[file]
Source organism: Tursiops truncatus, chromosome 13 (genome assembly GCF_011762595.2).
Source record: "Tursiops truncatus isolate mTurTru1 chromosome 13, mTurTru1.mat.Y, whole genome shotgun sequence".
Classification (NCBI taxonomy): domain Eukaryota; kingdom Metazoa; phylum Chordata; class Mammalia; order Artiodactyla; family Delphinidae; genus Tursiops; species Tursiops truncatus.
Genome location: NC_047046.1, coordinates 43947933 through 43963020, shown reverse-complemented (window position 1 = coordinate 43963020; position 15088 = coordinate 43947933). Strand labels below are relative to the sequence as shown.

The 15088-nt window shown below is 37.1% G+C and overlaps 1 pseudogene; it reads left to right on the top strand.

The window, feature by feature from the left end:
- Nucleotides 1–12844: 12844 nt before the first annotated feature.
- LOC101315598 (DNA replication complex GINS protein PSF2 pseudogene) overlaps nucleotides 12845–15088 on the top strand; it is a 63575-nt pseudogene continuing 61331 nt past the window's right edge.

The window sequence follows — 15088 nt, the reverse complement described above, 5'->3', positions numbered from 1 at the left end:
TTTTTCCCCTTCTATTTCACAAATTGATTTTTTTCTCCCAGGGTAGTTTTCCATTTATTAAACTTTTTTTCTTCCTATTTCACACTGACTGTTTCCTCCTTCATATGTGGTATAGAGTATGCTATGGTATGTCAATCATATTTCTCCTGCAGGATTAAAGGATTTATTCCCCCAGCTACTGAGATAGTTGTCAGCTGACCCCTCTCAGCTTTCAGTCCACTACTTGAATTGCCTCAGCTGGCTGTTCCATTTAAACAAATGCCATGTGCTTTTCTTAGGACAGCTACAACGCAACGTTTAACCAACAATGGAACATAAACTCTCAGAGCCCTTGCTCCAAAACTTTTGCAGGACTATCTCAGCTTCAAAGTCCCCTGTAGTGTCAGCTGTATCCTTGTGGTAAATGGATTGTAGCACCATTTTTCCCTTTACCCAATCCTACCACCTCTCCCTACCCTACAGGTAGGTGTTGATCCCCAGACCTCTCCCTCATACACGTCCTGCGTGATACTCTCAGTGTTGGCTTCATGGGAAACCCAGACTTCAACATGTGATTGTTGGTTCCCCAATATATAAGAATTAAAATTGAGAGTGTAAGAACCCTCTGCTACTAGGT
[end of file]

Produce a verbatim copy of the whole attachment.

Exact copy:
Source organism: Tursiops truncatus, chromosome 13 (genome assembly GCF_011762595.2).
Source record: "Tursiops truncatus isolate mTurTru1 chromosome 13, mTurTru1.mat.Y, whole genome shotgun sequence".
Classification (NCBI taxonomy): domain Eukaryota; kingdom Metazoa; phylum Chordata; class Mammalia; order Artiodactyla; family Delphinidae; genus Tursiops; species Tursiops truncatus.
Genome location: NC_047046.1, coordinates 43947933 through 43963020, shown reverse-complemented (window position 1 = coordinate 43963020; position 15088 = coordinate 43947933). Strand labels below are relative to the sequence as shown.

The 15088-nt window shown below is 37.1% G+C and overlaps 1 pseudogene; it reads left to right on the top strand.

The window, feature by feature from the left end:
- Nucleotides 1–12844: 12844 nt before the first annotated feature.
- LOC101315598 (DNA replication complex GINS protein PSF2 pseudogene) overlaps nucleotides 12845–15088 on the top strand; it is a 63575-nt pseudogene continuing 61331 nt past the window's right edge.

The window sequence follows — 15088 nt, the reverse complement described above, 5'->3', positions numbered from 1 at the left end:
TTTTTCCCCTTCTATTTCACAAATTGATTTTTTTCTCCCAGGGTAGTTTTCCATTTATTAAACTTTTTTTCTTCCTATTTCACACTGACTGTTTCCTCCTTCATATGTGGTATAGAGTATGCTATGGTATGTCAATCATATTTCTCCTGCAGGATTAAAGGATTTATTCCCCCAGCTACTGAGATAGTTGTCAGCTGACCCCTCTCAGCTTTCAGTCCACTACTTGAATTGCCTCAGCTGGCTGTTCCATTTAAACAAATGCCATGTGCTTTTCTTAGGACAGCTACAACGCAACGTTTAACCAACAATGGAACATAAACTCTCAGAGCCCTTGCTCCAAAACTTTTGCAGGACTATCTCAGCTTCAAAGTCCCCTGTAGTGTCAGCTGTATCCTTGTGGTAAATGGATTGTAGCACCATTTTTCCCTTTACCCAATCCTACCACCTCTCCCTACCCTACAGGTAGGTGTTGATCCCCAGACCTCTCCCTCATACACGTCCTGCGTGATACTCTCAGTGTTGGCTTCATGGGAAACCCAGACTTCAACATGTGATTGTTGGTTCCCCAATATATAAGAATTAAAATTGAGAGTGTAAGAACCCTCTGCTACTAGGT